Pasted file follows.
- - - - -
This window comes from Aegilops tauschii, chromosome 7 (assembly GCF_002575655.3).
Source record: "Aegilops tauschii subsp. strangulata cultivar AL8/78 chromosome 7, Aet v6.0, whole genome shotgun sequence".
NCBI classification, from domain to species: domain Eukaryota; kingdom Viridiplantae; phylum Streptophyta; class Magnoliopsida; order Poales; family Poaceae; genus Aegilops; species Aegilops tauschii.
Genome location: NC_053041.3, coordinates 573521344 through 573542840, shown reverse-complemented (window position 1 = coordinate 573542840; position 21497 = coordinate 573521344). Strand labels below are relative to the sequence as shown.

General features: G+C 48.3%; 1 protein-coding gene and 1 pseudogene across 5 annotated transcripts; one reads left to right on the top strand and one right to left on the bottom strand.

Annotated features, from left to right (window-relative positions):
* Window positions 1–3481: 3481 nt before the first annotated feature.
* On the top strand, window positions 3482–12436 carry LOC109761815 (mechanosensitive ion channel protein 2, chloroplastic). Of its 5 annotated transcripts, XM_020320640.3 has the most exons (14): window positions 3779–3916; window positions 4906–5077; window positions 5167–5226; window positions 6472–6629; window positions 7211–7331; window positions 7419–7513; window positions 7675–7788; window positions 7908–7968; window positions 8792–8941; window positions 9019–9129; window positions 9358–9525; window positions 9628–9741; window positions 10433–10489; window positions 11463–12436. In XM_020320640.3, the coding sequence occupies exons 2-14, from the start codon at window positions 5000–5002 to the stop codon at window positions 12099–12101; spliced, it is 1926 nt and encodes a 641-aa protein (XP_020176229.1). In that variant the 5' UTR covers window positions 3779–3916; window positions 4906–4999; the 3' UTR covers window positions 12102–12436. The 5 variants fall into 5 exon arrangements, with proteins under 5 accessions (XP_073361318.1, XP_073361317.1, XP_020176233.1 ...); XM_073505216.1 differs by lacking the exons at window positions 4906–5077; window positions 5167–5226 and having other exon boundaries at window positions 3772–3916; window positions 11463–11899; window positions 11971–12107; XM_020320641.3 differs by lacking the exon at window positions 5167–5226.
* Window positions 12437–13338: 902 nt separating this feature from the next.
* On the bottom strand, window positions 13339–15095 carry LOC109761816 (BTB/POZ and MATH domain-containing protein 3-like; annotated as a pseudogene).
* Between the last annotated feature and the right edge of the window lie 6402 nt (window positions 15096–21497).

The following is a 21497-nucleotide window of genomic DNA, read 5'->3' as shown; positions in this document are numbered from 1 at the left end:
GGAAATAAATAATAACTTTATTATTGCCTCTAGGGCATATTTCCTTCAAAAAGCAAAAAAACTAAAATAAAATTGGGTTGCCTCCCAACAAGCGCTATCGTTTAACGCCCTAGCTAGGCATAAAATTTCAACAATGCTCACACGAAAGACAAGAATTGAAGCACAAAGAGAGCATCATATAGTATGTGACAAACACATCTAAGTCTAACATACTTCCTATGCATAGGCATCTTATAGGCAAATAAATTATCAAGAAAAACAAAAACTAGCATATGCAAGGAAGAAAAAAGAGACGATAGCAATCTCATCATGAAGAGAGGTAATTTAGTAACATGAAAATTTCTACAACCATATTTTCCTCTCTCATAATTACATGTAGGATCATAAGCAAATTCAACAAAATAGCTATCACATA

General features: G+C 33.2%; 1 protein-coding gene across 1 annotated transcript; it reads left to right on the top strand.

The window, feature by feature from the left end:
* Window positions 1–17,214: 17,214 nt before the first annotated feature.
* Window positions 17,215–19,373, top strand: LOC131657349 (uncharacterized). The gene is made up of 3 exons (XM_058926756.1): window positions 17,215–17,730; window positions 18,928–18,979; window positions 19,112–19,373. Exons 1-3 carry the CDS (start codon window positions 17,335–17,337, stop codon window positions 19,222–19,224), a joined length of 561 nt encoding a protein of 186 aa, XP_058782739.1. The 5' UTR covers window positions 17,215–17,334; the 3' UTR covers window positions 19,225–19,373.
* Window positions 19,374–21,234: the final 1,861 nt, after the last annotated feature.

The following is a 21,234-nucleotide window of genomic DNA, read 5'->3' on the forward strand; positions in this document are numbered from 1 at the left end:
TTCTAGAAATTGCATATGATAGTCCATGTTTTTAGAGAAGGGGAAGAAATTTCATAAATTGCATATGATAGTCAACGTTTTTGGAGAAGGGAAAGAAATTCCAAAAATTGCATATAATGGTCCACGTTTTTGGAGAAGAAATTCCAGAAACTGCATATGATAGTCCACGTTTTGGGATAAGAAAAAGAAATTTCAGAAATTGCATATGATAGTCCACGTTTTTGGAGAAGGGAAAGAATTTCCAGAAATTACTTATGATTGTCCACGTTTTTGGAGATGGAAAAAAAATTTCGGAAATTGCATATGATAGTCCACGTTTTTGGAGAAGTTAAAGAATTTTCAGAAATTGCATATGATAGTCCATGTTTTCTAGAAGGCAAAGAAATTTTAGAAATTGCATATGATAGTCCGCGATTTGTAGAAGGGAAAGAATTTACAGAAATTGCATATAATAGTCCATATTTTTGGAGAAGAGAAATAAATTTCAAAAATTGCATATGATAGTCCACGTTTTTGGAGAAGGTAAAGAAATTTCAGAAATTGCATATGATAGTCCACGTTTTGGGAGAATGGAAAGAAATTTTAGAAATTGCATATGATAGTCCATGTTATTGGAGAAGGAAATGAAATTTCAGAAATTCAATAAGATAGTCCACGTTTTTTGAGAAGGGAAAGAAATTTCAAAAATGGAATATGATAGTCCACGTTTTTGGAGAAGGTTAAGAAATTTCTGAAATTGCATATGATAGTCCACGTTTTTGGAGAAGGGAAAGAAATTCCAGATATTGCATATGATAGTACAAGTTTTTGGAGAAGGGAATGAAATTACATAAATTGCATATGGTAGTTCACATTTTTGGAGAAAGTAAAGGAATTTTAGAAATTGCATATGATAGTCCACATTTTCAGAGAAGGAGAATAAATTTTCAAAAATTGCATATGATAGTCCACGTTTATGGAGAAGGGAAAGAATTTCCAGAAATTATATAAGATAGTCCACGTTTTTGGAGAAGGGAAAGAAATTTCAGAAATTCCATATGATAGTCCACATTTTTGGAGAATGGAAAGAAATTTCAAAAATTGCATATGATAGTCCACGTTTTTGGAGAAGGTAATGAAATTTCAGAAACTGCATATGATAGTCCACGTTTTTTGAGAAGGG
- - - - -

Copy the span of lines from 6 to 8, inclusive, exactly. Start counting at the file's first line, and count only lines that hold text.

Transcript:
Annotated features, from left to right (window-relative positions):
* Window positions 1–3481: 3481 nt before the first annotated feature.
* On the top strand, window positions 3482–12436 carry LOC109761815 (mechanosensitive ion channel protein 2, chloroplastic). Of its 5 annotated transcripts, XM_020320640.3 has the most exons (14): window positions 3779–3916; window positions 4906–5077; window positions 5167–5226; window positions 6472–6629; window positions 7211–7331; window positions 7419–7513; window positions 7675–7788; window positions 7908–7968; window positions 8792–8941; window positions 9019–9129; window positions 9358–9525; window positions 9628–9741; window positions 10433–10489; window positions 11463–12436. In XM_020320640.3, the coding sequence occupies exons 2-14, from the start codon at window positions 5000–5002 to the stop codon at window positions 12099–12101; spliced, it is 1926 nt and encodes a 641-aa protein (XP_020176229.1). In that variant the 5' UTR covers window positions 3779–3916; window positions 4906–4999; the 3' UTR covers window positions 12102–12436. The 5 variants fall into 5 exon arrangements, with proteins under 5 accessions (XP_073361318.1, XP_073361317.1, XP_020176233.1 ...); XM_073505216.1 differs by lacking the exons at window positions 4906–5077; window positions 5167–5226 and having other exon boundaries at window positions 3772–3916; window positions 11463–11899; window positions 11971–12107; XM_020320641.3 differs by lacking the exon at window positions 5167–5226.